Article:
As I say every time award season comes around, I'm not a big fan of miniseries in general, unless the word Torchwood appears in the title or there are people shooting things. I blame my mom for monopolizing the sole TV in the house with Thorn Birds when I was younger. Anyway, I decided to watch Mildred Pierce because I liked the original Oscar-nominated movie and I enjoy Kate Winslet and the sadistic part of me wanted to see just how terrible Evan Rachel Wood was in it. While this mini is beautiful and carefully crafted, the first segment, and a large hunk of the second part, move really slowly. On the one hand, it really gives you a sense of her life and struggles, but I wanted to get to the good stuff, and that doesn't really kick in fully until the end of Part 2. But while this film has some ups and downs with its pacing, it is extremely well executed and something I'd highly recommend sitting through, even though it is nearly six hours.
In the early '30s, Mildred is a housewife. She is also quite the exquisite cake decorator, she has two young children, but makes the brave decision to boost her cheating unemployed husband out of the house and to raise the kids by herself. This forces her to find different ways to support herself, and some are quite below her station in life. Her visit to socialite for a housekeeping job is entirely mortifying for her, and her two children (Ray and Veda) barely understand the lengths that Mildred goes to in order to give them an upper middle class lifestyle. Eventually she ends up with the demeaning job of a waitress, and parlays that into a chicken and waffle restaurant with the help of her overweight, sometimes lover Wally Burgan. She basically uses him to get what she needs, but Wally's using her too, and there aren't deep expectations, so no one really seems to get hurt. Well, until someone does... and if you watched last night, then you saw the extreme consequences of Mildred making rash decisions and engaging in a little bit of romantic fun with someone she's attracted to.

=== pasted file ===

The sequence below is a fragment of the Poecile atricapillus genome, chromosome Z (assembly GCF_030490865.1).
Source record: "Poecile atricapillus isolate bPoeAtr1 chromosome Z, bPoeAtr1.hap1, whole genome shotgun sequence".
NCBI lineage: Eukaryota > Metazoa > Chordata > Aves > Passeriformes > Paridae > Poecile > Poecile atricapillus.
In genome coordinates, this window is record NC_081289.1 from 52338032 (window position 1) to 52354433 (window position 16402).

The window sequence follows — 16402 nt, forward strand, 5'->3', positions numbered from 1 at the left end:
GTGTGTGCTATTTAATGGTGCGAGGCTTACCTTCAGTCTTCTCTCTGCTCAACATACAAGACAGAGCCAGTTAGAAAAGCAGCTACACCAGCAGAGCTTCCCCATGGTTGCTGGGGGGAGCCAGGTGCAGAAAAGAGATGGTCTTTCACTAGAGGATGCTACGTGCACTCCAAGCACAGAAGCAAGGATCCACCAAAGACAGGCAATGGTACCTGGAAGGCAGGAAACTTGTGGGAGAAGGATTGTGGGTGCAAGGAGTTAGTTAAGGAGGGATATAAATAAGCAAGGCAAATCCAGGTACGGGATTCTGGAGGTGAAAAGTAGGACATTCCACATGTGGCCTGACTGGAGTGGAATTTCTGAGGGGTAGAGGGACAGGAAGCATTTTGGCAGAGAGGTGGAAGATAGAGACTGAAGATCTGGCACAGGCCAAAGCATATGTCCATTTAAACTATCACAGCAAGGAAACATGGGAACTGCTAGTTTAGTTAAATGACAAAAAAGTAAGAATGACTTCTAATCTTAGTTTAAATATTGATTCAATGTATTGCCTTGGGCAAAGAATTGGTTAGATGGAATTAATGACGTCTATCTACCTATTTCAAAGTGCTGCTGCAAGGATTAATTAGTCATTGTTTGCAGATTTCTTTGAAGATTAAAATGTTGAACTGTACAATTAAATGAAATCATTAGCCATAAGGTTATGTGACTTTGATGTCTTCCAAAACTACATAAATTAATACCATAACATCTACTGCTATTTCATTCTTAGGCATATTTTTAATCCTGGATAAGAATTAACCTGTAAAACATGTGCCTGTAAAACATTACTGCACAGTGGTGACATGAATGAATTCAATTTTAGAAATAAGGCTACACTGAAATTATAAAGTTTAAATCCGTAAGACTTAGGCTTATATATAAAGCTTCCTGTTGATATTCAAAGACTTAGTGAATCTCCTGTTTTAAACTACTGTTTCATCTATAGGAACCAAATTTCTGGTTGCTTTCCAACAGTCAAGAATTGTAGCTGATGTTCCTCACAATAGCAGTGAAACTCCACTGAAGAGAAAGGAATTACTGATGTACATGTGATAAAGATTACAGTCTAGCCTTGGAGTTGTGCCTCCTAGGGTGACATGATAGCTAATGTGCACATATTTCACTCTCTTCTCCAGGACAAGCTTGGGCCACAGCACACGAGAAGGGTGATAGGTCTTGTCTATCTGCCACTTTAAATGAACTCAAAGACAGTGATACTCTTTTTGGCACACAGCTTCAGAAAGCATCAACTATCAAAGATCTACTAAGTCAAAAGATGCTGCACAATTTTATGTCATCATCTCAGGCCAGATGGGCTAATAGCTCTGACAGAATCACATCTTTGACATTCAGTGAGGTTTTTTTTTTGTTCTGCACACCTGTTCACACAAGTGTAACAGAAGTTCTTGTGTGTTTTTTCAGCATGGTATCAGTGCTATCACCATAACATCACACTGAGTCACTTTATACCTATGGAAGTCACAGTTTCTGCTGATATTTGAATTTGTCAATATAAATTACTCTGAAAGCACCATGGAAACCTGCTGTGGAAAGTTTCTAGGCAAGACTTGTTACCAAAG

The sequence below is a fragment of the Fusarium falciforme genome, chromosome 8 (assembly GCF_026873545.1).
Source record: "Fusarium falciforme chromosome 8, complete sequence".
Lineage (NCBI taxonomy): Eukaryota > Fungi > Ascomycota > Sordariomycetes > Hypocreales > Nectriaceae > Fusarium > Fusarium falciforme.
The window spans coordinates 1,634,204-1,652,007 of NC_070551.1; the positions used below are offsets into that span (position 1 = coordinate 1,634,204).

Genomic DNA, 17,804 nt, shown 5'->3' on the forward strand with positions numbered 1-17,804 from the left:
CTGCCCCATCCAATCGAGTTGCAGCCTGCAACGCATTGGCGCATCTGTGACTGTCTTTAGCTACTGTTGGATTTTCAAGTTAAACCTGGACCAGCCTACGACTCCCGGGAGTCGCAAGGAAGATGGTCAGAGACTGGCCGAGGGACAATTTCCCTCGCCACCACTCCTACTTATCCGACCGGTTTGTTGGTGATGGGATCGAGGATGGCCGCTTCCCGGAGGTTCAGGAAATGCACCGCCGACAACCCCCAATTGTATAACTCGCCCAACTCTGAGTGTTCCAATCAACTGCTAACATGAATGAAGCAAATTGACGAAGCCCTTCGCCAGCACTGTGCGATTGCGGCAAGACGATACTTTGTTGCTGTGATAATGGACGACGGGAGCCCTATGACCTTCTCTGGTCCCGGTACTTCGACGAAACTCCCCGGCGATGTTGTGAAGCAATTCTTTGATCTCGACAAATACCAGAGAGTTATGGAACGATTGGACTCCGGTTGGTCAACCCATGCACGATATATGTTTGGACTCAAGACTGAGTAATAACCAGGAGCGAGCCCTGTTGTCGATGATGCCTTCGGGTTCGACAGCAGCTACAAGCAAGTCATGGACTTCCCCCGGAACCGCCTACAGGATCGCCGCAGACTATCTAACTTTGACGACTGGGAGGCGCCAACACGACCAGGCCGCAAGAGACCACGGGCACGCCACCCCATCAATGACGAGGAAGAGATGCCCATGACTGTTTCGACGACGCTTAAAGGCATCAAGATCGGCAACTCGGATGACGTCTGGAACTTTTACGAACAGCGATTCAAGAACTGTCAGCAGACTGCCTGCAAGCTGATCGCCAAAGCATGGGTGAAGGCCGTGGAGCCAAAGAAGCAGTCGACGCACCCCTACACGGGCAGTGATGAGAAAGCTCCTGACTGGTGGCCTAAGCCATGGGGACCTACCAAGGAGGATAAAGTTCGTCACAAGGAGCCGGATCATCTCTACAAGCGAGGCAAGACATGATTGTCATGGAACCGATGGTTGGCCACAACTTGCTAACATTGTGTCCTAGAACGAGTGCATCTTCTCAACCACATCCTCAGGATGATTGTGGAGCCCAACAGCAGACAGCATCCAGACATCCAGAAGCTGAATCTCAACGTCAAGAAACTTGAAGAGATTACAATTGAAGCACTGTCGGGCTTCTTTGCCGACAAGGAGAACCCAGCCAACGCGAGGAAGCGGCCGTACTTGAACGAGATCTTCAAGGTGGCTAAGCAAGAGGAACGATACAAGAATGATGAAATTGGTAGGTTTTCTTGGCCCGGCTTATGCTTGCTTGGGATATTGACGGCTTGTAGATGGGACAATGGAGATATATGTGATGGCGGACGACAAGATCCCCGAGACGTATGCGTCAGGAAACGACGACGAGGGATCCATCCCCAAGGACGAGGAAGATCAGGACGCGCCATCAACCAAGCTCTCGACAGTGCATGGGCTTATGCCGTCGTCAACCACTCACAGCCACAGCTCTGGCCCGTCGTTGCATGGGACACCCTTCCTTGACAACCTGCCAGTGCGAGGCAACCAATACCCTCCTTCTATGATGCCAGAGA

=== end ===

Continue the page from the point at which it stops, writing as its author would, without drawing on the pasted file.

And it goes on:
Not to give too many spoilers for the forthcoming parts for those unfamiliar with the book or the movie, but as the movie grows, so does my appreciation of Winslet in this role. She manages to convey a cool collectedness but on the same hand show the wide range of emotions that is necessary for this part. Guy Pearce is quite wonderful as well, as Mildred's polo playing boyfriend Monty Beragon. After the tragedy in Part 2, Mildred's life completely changes and Veda, goes from spoiled brat (played to perfection by Morgan Turner) to a selfish raging bitch. Turner delivers her lines with maturity beyond her years and you can't help but want to reach through the television and smack her yourself. It is only fitting that in as time goes by Veda gets increasingly more insufferable and the older version of her is played by Evan Rachel Wood. I have come to dread seeing Wood in just about anything (if you need reasons, see True Blood for starters) but here, her stilted way of speaking and her icy-off-putting ways really work, as Veda just has to come across as the most callous hateful being on the planet. And Wood does that well, its just a good thing that we as an audience aren't asked to find any redeemable qualities in this character, as I'm not sure that Wood in general would be able to garner my sympathy in any way. Rounding out the terrific cast is Melissa Leo, as Mildred's busy-body neighbor who basically explains to her how the "grass widow" system works.
While unevenly paced, sluggish in some parts, too fast in others, as a whole, this five-part series is pretty wonderful, and while I haven't read the book (yet!) it seems to be a quite thorough presentation of the subject matter. It may even make me rethink my position on mini-series, though I'm not sure all of them would be done with director Todd Haynes devoted hand and attention to detail, and I think that's what really sold this for me. And hey, at least I'll have something to root for in the mini-series category next year come Emmy time.
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